Sleeping on an electric blanket with makeshift overhanging branches to make it feel secure, a days old baby rhino has been reared at home by a septuagenarian from Zimbabwe after it was spotted and saved from a mud hole with one nostril protruding from it.
Attempts to reunite the nine-day old baby calf with its mother took place last month in Zimbabwe’s Save Valley, one of the largest private game reserves in Africa.
But after a large scale operation to help the critically endangered species in its natural habitat, Anne Whittall, a 78-year-old well known for rearing local wildlife, has now taken in the rhino.
Its story of survival has seen the rhino named ‘Rocky’ after the heavyweight boxer.
“At the time Rocky was just chuffed to be out of the mud, it was then given fluids and it had a bit of bounce to it,” Anne’s son, Guy, a former Zimbabwean international Test cricketer, told me.
“So much went into it from the support team on the ground and it was an amazing operation. We really enjoyed monitoring it and the key now has been to make sure this little guy is fostered well.”
The Whittalls first received a call from the Special Species Protection Unit (SSPU), a military-trained unit protecting rhino in the Safe Valley, who had hauled the baby rhino to safety after being submerged in a cold water pan.
With the mother failing to return and the calf too weak to suckle after its ordeal, the rhino was taken to Humani Turgwe River Lodge, a guesthouse run by the Whittalls, following consultations with rhino experts across southern Africa.
Given special clearance to pick the calf up, Anne met Rocky and introduced herself by calmly rubbing noses.
With flights grounded due to lockdown, the family relied on Zimbabwe’s national parks authority to make sure capture and helicopter permits came through in time as a plan was hatched to rehabilitate mother and son.
The SSPU, who are skilled at identifying rhino, set about following the mother’s signature tracks – but it was far from easy.
Guy added: “It’s not just a case of doing a sweep and finding the rhino in the area. They were chased by elephants a number of times, which meant they had to do loops to get back on track.”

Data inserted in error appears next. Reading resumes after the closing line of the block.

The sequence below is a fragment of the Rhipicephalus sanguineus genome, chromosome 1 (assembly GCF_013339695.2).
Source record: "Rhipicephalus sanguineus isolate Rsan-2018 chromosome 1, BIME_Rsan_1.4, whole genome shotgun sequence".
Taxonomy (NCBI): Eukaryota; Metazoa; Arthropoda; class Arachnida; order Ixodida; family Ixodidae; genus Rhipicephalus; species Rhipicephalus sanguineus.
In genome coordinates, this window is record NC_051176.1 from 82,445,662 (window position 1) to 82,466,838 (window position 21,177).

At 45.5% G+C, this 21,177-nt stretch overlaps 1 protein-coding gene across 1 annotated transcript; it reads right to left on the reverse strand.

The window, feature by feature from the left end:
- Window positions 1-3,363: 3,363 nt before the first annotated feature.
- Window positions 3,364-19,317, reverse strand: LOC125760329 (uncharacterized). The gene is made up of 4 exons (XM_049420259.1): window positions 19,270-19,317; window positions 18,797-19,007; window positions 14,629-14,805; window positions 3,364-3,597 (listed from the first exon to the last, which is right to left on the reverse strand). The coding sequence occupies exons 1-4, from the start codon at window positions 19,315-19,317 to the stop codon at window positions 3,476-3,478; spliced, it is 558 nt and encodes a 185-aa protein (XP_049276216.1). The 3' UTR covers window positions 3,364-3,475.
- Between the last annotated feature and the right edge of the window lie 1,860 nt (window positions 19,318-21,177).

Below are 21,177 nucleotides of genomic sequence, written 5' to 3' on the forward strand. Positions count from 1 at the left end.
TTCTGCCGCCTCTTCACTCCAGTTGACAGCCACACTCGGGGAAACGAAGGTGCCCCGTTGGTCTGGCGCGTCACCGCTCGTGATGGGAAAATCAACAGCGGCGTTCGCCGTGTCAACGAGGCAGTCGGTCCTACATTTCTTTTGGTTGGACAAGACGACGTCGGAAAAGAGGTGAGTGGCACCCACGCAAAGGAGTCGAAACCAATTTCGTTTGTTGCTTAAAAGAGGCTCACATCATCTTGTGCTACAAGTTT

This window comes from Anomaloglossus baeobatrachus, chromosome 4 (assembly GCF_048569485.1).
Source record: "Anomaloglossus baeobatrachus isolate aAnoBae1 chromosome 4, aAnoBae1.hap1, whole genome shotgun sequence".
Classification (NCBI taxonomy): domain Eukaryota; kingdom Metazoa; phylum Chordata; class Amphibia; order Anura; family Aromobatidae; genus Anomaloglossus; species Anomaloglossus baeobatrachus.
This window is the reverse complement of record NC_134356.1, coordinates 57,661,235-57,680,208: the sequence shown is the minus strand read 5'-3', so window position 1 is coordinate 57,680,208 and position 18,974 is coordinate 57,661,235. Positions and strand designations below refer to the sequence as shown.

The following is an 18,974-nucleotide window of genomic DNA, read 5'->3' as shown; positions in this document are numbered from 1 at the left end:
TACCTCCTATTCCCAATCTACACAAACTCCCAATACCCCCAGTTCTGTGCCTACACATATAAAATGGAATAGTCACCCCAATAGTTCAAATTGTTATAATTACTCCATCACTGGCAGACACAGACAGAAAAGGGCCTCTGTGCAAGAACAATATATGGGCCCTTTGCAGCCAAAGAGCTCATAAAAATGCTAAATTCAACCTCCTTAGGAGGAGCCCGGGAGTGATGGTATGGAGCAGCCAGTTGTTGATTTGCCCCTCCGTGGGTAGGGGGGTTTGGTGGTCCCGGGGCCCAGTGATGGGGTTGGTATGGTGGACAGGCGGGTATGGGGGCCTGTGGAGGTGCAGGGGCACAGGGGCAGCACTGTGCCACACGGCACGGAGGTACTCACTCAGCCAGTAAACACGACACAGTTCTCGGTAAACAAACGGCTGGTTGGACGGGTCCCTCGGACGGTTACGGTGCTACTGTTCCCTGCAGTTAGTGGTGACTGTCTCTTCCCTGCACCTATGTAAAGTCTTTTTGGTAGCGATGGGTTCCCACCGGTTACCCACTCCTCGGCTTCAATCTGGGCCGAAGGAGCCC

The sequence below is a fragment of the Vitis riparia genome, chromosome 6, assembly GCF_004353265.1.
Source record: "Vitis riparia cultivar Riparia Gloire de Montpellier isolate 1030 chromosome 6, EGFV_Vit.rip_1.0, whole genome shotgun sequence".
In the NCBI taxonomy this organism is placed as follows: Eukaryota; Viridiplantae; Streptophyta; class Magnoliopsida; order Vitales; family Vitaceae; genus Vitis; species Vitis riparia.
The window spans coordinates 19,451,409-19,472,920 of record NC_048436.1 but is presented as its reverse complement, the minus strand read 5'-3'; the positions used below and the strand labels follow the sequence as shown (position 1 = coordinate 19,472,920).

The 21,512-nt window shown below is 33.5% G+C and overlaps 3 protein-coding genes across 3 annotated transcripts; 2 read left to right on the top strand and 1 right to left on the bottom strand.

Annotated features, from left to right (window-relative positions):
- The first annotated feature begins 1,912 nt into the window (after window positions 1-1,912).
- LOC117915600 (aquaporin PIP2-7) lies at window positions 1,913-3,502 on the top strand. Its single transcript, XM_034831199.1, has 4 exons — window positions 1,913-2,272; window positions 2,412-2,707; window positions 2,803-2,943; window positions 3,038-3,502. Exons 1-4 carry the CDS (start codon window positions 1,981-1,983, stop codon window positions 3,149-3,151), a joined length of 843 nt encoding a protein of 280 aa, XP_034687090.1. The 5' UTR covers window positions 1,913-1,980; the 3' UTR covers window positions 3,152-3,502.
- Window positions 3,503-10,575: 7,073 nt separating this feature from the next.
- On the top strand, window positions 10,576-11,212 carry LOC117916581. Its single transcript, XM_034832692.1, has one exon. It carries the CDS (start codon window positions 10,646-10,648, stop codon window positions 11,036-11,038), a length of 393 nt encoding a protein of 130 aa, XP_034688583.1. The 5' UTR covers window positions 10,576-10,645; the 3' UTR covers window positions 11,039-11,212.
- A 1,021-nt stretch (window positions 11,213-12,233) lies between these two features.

When the two rhinos were reunited, the sleeping pair – the mother was darted and her horn blunted in case it lashed out at its calf on waking up – were placed next to each other.
Once they were awake, Rocky initially followed his mother into the bush, but he was soon left on his own and the decision was taken by vets to return her to the Whittalls.
At first, the black rhino had a 24-hour rota of three carers who fed him milk every three hours while he took to wearing a blindfold at night to combat stress.
He has since been sleeping through the night on an electric blanket next to a heater and makeshift branches hanging over its bed. Weighing a meagre 45kgs when he first came to the lodge, Rocky has now hit the 100kg mark after being nurtured back to health and is still hand fed milk on a daily basis.
Guy added: “It has been hard but we are doing what is best for him, he is after all a Black Rhino and is naturally a very solitary and non-social animal and very prone to stress.”
Rocky will soon have his own pen and territory – built to international standards as a protected species – and will stay for up to four years before he wanders free on his own.
Guy said: “When we do let him go it is known that if he is released into an area with other bulls, they will kill him. It has happened in the past and these are things you learn as no one really knows much about these rhino.”
The Whittalls are no strangers to wildlife living at their Humani lodge. In 2007, Anne orphaned a baby rhino called Jimmy at home after its mother was shot by a poacher. Too scared to leave its mother, the rhino was found in a nearby bush before being taken to the Whittalls where it was raised for five years.
Guy, a director at Tredelk Safaris, added: “Black Rhino need to be in a quiet place and alone, that’s why mothers hide them in thickets.
“The whole thing with my mum is that all animals must go wild, being brought up in the garden before going wild.
“She used to take them for walks to get used to their surroundings and then over a period of time they eventually go out when it suits them.”
The Whittalls hit the news in 2013 when Guy woke up to discover an eight foot long crocodile hiding under his bed.
Guy had put his feet over the bed as he set about his day before the creature was spotted. It was later captured and taken back to its natural habitat.
The family’s love of animals has seen the vast Save Valley conservancy become one of the most successful wildlife conservation areas in the world.
Since 2000, Roger Whittall, wife of Anne, has spent over £1.5 million on anti-poaching measures.
He first started to restock the 30,000-acre conservancy area with wildlife in the 1960s and hires over 30 game scouts, many of whom were once top poachers.